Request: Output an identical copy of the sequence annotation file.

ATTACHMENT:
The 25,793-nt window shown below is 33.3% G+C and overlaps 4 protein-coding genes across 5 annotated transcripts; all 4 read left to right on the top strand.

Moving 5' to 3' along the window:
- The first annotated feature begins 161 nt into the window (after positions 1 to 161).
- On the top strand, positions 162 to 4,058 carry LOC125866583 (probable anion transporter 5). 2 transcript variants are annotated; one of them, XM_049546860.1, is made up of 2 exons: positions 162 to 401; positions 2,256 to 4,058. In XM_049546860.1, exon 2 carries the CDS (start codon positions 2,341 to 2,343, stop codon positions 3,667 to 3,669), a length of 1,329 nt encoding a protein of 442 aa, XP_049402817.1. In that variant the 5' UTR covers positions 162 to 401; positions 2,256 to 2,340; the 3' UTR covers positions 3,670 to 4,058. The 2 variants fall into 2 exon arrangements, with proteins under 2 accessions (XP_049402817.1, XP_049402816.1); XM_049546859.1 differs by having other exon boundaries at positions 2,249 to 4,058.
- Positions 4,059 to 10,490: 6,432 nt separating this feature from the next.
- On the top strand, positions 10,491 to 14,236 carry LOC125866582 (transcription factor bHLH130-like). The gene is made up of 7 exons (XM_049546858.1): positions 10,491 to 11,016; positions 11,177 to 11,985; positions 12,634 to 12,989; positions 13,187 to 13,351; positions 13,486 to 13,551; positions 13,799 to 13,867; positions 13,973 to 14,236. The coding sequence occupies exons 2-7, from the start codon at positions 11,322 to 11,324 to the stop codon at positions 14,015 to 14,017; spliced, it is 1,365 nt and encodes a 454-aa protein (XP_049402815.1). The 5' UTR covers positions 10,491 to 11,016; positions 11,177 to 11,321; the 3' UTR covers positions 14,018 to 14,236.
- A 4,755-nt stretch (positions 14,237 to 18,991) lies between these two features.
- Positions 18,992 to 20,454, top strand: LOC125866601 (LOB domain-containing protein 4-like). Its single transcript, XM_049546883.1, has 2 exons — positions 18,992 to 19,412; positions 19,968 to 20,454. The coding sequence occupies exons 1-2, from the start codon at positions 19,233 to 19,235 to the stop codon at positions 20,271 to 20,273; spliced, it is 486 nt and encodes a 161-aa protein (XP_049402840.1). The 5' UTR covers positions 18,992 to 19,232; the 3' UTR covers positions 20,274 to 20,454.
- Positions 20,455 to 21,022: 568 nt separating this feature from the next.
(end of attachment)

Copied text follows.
The 25,793-nt window shown below is 33.3% G+C and overlaps 4 protein-coding genes across 5 annotated transcripts; all 4 read left to right on the top strand.

Moving 5' to 3' along the window:
- The first annotated feature begins 161 nt into the window (after positions 1 to 161).
- On the top strand, positions 162 to 4,058 carry LOC125866583 (probable anion transporter 5). 2 transcript variants are annotated; one of them, XM_049546860.1, is made up of 2 exons: positions 162 to 401; positions 2,256 to 4,058. In XM_049546860.1, exon 2 carries the CDS (start codon positions 2,341 to 2,343, stop codon positions 3,667 to 3,669), a length of 1,329 nt encoding a protein of 442 aa, XP_049402817.1. In that variant the 5' UTR covers positions 162 to 401; positions 2,256 to 2,340; the 3' UTR covers positions 3,670 to 4,058. The 2 variants fall into 2 exon arrangements, with proteins under 2 accessions (XP_049402817.1, XP_049402816.1); XM_049546859.1 differs by having other exon boundaries at positions 2,249 to 4,058.
- Positions 4,059 to 10,490: 6,432 nt separating this feature from the next.
- On the top strand, positions 10,491 to 14,236 carry LOC125866582 (transcription factor bHLH130-like). The gene is made up of 7 exons (XM_049546858.1): positions 10,491 to 11,016; positions 11,177 to 11,985; positions 12,634 to 12,989; positions 13,187 to 13,351; positions 13,486 to 13,551; positions 13,799 to 13,867; positions 13,973 to 14,236. The coding sequence occupies exons 2-7, from the start codon at positions 11,322 to 11,324 to the stop codon at positions 14,015 to 14,017; spliced, it is 1,365 nt and encodes a 454-aa protein (XP_049402815.1). The 5' UTR covers positions 10,491 to 11,016; positions 11,177 to 11,321; the 3' UTR covers positions 14,018 to 14,236.
- A 4,755-nt stretch (positions 14,237 to 18,991) lies between these two features.
- Positions 18,992 to 20,454, top strand: LOC125866601 (LOB domain-containing protein 4-like). Its single transcript, XM_049546883.1, has 2 exons — positions 18,992 to 19,412; positions 19,968 to 20,454. The coding sequence occupies exons 1-2, from the start codon at positions 19,233 to 19,235 to the stop codon at positions 20,271 to 20,273; spliced, it is 486 nt and encodes a 161-aa protein (XP_049402840.1). The 5' UTR covers positions 18,992 to 19,232; the 3' UTR covers positions 20,274 to 20,454.
- Positions 20,455 to 21,022: 568 nt separating this feature from the next.